Capturing value from disruption in manufacturing

Manufacturers can optimize the digital thread and overcome potential barriers, according to Richard Kelly, partner, McKinsey and Co. Inc. in a presentation about Industrie 4.0 and its potential at the SAP Manufacturing Industries Forum. See five barriers and five ways the digital thread captures value.

06/29/2016


Richard Kelly, partner, McKinsey & Company Inc. talked about Industrie 4.0 and its potential in his presentation at the SAP Manufacturing Industries Forum and how manufacturers can optimize the digital thread and overcome potential barriers. Image courtesThe Industrial Internet of Things (IoT) and Industrie 4.0, a similar initiative in Europe, have received a lot of attention in recent years. The next industrial revolution in manufacturing-will be achieved through leveraging data and ubiquitous connectivity through the supply chain, according to Richard Kelly, partner, McKinsey & Company, Inc. He talked about Industrie 4.0 and its potential in his presentation, "Capturing Value from Digital Disruption in Manufacturing Industries," at the SAP Manufacturing Industries Forum on June 14.

Whatever you call it, the discussions have been more theoretical rather than practical. Kelly said that is starting to change. "We're at a tipping point, and we're starting to see real results," he said.

Three aspects are driving Industrie 4.0, Kelly said: Computing power (Moore's Law), data, and connectedness. And as they become more sophisticated and intertwined, this will have a positive impact on manufacturing, which generates more data than any other sector, including government.

There is a generally positive feeling, Kelly said, about Industrie 4.0. More than half of companies worldwide believe that Industrie 4.0 will increase their ability to be competitive. The U.S., however, is more optimistic about Industrie 4.0's potential than Germany and Japan. He added that Germany and the U.S. are implementing strategies to take advantage of Industrie 4.0 while Japan remains hesitant. 

Barriers, benefits to Industrie 4.0

While there is a lot of optimism and buzz about Industrie 4.0, there are some common issues that are keeping manufacturers from moving forward. Kelly highlighted five barriers mentioned by manufacturers:

  • Difficulty to coordinate actions across organizational units
  • Lack of courage to push through radical transformation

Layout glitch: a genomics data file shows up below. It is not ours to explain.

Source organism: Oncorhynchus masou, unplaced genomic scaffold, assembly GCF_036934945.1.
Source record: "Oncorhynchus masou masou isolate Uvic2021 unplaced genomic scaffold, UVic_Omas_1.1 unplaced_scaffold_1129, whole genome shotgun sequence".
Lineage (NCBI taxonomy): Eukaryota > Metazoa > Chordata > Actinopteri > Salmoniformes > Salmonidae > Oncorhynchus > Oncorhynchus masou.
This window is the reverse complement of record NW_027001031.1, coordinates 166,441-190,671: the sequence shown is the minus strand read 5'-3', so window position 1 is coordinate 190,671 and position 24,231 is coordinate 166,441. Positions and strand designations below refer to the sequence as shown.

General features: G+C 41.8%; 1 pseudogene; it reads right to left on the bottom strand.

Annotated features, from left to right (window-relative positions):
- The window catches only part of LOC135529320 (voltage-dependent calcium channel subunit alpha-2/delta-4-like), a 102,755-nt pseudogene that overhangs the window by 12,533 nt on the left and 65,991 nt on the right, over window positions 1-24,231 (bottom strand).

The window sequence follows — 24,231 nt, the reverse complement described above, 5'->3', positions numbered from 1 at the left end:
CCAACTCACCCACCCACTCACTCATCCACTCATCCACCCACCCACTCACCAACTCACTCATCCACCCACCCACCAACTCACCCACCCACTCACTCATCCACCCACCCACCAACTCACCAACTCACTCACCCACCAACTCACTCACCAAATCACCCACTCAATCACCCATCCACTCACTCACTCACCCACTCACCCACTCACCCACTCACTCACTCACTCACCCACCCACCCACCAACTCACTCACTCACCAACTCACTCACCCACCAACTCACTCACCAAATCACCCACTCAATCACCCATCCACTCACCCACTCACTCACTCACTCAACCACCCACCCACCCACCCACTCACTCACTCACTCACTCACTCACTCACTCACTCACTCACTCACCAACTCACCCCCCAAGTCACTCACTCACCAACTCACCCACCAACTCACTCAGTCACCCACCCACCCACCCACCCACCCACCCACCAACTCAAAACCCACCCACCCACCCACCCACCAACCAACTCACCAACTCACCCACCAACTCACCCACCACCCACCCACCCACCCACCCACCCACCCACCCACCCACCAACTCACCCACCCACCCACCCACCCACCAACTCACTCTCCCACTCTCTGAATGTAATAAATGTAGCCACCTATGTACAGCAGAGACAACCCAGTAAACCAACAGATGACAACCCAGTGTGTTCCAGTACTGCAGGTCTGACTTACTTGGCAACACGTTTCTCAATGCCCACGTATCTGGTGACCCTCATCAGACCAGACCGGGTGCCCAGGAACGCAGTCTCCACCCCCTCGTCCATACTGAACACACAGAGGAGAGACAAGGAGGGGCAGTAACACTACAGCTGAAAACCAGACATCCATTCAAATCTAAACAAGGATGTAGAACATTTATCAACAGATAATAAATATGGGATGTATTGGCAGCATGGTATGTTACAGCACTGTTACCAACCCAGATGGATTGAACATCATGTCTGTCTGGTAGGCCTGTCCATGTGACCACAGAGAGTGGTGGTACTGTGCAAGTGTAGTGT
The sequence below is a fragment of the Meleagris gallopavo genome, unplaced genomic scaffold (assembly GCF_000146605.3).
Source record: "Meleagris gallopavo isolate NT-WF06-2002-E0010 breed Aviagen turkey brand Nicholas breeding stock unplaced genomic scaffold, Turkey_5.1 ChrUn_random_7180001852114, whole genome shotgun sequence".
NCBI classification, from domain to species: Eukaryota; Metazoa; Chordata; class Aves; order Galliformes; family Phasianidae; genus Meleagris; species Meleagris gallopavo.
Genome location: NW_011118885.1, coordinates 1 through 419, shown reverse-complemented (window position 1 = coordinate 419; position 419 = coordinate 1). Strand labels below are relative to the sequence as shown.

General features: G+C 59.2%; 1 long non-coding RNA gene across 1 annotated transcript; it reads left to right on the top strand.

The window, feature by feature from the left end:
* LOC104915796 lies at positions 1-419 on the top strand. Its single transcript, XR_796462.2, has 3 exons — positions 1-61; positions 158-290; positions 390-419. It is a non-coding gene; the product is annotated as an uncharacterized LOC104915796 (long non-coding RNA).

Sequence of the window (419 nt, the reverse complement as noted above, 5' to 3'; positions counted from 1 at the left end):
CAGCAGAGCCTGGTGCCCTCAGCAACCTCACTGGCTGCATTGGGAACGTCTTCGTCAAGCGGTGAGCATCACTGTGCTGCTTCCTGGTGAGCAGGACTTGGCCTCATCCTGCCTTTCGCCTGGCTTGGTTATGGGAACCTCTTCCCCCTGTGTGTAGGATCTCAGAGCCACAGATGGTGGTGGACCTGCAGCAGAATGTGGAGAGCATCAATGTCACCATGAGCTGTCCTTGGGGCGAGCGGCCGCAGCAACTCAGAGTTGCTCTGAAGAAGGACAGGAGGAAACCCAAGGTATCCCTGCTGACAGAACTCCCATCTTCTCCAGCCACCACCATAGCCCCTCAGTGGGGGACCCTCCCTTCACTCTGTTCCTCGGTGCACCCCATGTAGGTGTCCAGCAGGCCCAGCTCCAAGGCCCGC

• Lack of necessary talent, for example, data scientists
  • Concerns about cybersecurity when working with third-party providers
  • Lack of a clear business case that justifies investments in underlying information technology (IT) architecture.

Other issues cited by manufacturers include data ownership when working with third-party providers, challenges with integrating data, and uncertainty about in- versus outsourcing.

Even with the concerns, Kelly said that many manufacturers are using and realizing Industrie 4.0's benefits on the plant floor. He mentioned five applications where Industrie 4.0 is showing its benefits:

Digital performance management: Kelly said that the gateway to digital manufacturing due to minimal resource requirements is producing simple solutions that achieve as much as 50% improvement in overall equipment effectiveness (OEE).

Predictive maintenance: Advances in integrating diverse data sets and deep learning algorithms are increasing machine availability and reducing maintenance costs by 10% to 15%. Kelly said, "Predictive maintenance is an area a lot of people are focusing on. There's a great deal of potential."

Yield and energy optimization: Kelly said that integrating data from process control systems with other data to optimize yield, energy, and throughput is becoming a major priority for manufacturers. It is a priority for major companies to become more cost-effective and efficient, and Industrie 4.0 can play a major role in that. The key, Kelly said, is to combine the available data with the right algorithms for maximum effect.

Next-level automation: Industrial robotics are becoming more sophisticated, and some are being developed to work safely with humans, which would have been unheard of even 5 years ago. In addition to becoming more interactive, they're becoming more affordable.

Digital quality management: Kelly explained that this includes implementing digital documentation systems, using advanced algorithms, and implementing Big Data methods, such as semi-automated, root-cause analyses. 

Five ways digital thread captures value

Capturing value is critical for any manufacturer looking to use Industrie 4.0. Kelly highlighted five elements that are key in achieving this:

  • Analyze the entire digital thread
  • Focus efforts on a limited number of high-value applications
  • Leverage short-term workaround and long-term infrastructure solutions
  • Use the entire Industrie 4.0 ecosystem
  • Build organizational capability and adapt processes and culture.

"We have to move from IT transformation that involves projects that take 5 years and cost $500 million and work on smaller, more intensive projects," Kelly said.

The digital thread, which covers everything, including research and development, the supply chain, and customer service, allows information to freely travel from one end of the spectrum to the other and back again to improve operational efficiency and reduce potential errors in the chain.

"Successful companies are looking outside the four walls of the factory and across the entire digital thread to uncover two types of opportunities," Kelly said.